Dwight Peck's personal website

A visit to Toledo (the other Toledo)

A getaway weekend to the ancient capital of Spain

You may not find this terribly rewarding unless you're included here, so this is a good time for casual and random browsers to turn back before they get too caught up in the sweep and majesty of the proceedings and can't let go.

The Santa Cruz museum and tourist train views of Toledo

Every Crusader knight's fondest wish: "Please don't touch!"

The Museum of the Hospital of Santa Cruz, just down from the Plaza Zocodovar

More stylish than the Hospital of Nyon and the West Léman region, but without the same fancy equipment we've come to depend upon.

The cloisters of the Santa Cruz hospital

The view across the river (at what is presently the real hospital of Toledo)

Very like rail stations in Swiss cities -- the guard-lady outside the toilets with her hand out

Kristin loves nothing so much as elaborate mosaics. Except harbor seals.

The cloisters again

The elaborate cruciform halls of the old hospital, now got up as a brilliant museum

The marble mouth of a well from a mosque, 11th century, well worn by ropes down to the buckets

A sarcophagus from the Toledo region, with a Latin version in the middle and Arabic round the outside

Frozen in time

This is a remarkable museum, created in 1961 in a renovation of the old hospital, including archaeological stuff as well as Toledo painters from the 16th-17th centuries (including El Greco, of course) and other Spanish art from the medieval and Renaissance periods.


Dedicated playing of the trumpet (Master of Sigena, early 16th c.)

Oh no! The first St Andrew's cross, Crux decussata, or saltire (Juan Correa de Vivar, ca. 1545)

Veronica selling souvenirs (El Greco)

The leather-workers' workshop (Ricardo Arredondo y Calmache, 1897)

The Alcàzar

Celebrating a successful cow hunt

The Alcàzar over the rooftops

Cervantes and Kristin

Sneaking into the hotel by the back door

The next day: new adventures, such anticipation!

Back out the back of our hotel to the side of the main Bisagra Gate, and an afterthought sculpture stuck in the middle of the square presumably to prevent illegal parking.

A fixer-upper behind the church of Santiago del Arrabal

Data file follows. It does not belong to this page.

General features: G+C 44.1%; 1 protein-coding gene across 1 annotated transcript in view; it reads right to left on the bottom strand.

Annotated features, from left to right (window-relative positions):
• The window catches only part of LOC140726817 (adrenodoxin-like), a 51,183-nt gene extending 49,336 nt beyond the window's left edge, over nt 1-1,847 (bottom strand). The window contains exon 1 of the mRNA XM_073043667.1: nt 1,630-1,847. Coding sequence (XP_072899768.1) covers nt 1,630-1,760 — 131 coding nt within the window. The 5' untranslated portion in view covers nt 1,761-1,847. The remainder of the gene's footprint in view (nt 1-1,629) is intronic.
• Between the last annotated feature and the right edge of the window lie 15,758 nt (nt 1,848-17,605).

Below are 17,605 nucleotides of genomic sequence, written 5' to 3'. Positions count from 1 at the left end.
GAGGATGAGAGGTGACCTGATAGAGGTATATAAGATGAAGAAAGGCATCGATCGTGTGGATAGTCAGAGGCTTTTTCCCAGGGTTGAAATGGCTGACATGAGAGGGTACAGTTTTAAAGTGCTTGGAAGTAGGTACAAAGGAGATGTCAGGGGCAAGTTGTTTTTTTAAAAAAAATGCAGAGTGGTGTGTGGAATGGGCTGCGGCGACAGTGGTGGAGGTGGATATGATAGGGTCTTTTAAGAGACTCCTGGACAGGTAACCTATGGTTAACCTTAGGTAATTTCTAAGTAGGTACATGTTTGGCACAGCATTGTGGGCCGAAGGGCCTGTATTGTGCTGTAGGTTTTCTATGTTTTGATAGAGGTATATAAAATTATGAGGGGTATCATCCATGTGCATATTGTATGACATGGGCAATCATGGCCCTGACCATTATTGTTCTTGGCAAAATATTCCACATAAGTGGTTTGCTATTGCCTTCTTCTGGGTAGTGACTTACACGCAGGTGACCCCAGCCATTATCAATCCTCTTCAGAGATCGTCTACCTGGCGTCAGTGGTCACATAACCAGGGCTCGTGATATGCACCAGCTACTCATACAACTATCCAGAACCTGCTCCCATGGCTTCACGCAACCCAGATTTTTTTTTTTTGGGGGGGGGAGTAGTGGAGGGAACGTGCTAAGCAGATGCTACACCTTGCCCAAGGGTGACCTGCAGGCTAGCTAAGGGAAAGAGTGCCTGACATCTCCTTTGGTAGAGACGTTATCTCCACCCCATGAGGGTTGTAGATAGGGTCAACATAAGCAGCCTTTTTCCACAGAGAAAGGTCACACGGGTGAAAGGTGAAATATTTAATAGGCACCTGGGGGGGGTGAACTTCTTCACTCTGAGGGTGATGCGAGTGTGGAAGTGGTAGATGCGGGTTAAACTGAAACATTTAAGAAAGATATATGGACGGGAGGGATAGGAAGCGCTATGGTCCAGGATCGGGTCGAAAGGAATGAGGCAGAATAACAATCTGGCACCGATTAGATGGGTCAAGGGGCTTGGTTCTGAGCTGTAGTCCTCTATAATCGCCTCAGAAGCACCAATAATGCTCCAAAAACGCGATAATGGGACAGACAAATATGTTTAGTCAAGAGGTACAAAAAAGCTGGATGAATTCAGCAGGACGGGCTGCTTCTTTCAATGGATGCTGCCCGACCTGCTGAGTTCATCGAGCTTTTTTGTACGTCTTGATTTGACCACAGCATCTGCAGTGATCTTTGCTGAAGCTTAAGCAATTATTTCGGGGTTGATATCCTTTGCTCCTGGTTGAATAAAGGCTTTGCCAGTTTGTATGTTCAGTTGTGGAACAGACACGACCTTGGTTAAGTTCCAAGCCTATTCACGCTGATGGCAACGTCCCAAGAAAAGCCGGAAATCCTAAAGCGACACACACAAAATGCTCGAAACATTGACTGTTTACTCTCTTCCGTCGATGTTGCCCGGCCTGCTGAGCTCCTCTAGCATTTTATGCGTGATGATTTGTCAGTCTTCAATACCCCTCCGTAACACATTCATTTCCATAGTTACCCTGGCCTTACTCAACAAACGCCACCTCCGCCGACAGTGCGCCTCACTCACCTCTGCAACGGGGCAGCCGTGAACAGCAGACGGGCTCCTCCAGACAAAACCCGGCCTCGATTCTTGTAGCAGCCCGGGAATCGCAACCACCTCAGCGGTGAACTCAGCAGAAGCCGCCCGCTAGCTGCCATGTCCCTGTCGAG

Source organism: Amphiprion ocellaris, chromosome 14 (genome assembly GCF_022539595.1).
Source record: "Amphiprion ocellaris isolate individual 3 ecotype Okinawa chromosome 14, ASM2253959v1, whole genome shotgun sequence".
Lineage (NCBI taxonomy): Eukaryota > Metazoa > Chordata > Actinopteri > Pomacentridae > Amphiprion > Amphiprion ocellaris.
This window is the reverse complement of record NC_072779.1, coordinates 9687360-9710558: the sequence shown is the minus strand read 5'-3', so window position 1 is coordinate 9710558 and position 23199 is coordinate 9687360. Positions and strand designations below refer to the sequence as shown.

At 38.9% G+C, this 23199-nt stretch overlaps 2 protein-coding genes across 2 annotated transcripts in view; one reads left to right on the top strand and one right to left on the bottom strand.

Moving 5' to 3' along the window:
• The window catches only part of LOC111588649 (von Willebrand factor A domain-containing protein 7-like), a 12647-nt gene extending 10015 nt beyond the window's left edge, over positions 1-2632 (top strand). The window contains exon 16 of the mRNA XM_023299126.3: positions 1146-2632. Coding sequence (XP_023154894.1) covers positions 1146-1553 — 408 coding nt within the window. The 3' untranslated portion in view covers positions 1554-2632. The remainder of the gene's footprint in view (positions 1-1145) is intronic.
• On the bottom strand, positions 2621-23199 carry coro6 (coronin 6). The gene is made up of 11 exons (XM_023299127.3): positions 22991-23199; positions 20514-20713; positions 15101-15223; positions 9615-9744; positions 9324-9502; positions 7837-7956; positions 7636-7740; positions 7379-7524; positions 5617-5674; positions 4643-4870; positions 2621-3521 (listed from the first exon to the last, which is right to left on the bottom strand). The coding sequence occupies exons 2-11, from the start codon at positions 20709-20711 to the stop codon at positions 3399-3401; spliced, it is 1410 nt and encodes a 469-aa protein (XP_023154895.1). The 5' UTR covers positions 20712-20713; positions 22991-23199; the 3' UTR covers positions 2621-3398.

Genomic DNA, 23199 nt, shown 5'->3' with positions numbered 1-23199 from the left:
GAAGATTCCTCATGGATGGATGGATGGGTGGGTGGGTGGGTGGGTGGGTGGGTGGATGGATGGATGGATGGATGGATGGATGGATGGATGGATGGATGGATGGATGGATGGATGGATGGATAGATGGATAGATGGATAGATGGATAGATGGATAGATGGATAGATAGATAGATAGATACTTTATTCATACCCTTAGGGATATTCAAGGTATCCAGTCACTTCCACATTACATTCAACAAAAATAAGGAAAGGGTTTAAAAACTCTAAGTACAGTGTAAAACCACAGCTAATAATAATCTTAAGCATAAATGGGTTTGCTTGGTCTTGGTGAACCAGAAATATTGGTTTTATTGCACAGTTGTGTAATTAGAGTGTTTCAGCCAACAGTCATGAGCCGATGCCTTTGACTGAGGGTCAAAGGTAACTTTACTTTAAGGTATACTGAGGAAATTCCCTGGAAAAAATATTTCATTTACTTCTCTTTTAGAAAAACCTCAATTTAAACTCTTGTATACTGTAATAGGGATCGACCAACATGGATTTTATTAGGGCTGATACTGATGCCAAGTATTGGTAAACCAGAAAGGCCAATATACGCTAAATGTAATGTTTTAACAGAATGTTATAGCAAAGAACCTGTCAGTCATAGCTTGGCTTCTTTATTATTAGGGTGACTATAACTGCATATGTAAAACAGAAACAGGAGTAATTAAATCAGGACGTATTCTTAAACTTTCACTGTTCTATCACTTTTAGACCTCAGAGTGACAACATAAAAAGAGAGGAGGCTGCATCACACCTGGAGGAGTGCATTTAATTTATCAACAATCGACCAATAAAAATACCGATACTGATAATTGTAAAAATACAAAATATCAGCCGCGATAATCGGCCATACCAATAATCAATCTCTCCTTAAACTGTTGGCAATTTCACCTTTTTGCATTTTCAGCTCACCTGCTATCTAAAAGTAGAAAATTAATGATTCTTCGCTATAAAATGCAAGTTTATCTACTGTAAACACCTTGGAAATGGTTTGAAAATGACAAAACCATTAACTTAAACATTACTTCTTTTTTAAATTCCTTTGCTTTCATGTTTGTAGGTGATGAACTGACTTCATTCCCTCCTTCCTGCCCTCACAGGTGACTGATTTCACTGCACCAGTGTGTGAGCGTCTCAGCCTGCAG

Kristin and the fixer-upper

The Mezquita del Cristo de la Luz -- originally a mosque, then promoted to a Christian oratory

It's small. It's probably fascinating for specialists in the details of technique. It's quickly done.

That's a nice view of it. But it's all there is.

Except the gardens out back, which are stuck on the main city walls.

It's our last day, we've wandered back, as luck would have it, to the tourist train -- we've never been on a tourist train before, but now is the time; there's no other way to see the city from the far side of the river.

Tickets in hand, we're waiting till the top of the hour (praying that the huge school groups climb into the first car and leave the rear car for the old folks)

It's looking good so far.

We went round the city briefly, mainly to get out of it on the one-way streets, and then we're out across the river for the scenic countryside tour.

That's the Alcàzar from the hills to the south.

Moving shots as we're winding up the hill

And then we stopped in a lay-by for some Memorable Moments -- the Alcàzar.

The Cathedral

More churches (our San Román tower on the upper left)

A synoptic view

A close-up of the river and spillway

Kristin and Toledo

Me and Dotto

The Alcázar on the Lumix-zoom

Honorary driver for a day

Dotto and me, thanks to the kindly driver

Western Toledo and the River Tajo

Scenes from yesterday's walk along the river

More school groups assembling for the tourist train's next round

This is the ancient Balmardón Gate, the Islamic entrance into the city, superseded when the times required a new solution, i.e., the Sun Gate. The Mezquita del Cristo de la Luz is just here on the right, and the North African cuisine establishment that Kristin's had her sights on since we arrived is built into the gatehouse.

Restaurant interiors

We're early -- they welcomed us, but we had to wait until the chef had fetched the children home from school for the midday break.

That, in fact, is the portcullis dropping down into the Gate below.

That's more of the restaurant

That's our table, with bongo drums in the window.

Now we're dashing for the taxi rank, with a glance up at our dining-room.

With the bongo drums in the window. The ambience was intriguing and the family was very nice; the food was so-so, but we caught them on the hop.

We phoned the taxi and it reached the hotel in 11 seconds, and here we are at the Toledo train station with a little time still to kill.

Our train is waiting, but Spanish security (after the Atocha bombings in 2004) doesn't like people wandering round the trains until they've had their tickets punched at the gate.

Another brave Crusader knight

We never mind waiting for a train -- it's better than having a coronary rushing to catch one before it leaves.

The Un-Amtrak station

A half hour's journey to the Atocha station in Madrid, but we can't proceed without another cuddle with the turtles.

Atocha rail station

Expo-Atocha, specializing in international gifts . . .

. . . and turtles. Kristin loves nothing so much as a wheelbarrow-load of turtles.

Except harbor seals.

Oh maaannn!

We'll be having nightmares about this for years.

Feedback and suggestions are welcome if positive, resented if negative, . All rights reserved, all wrongs avenged. Posted 5 December 2012.

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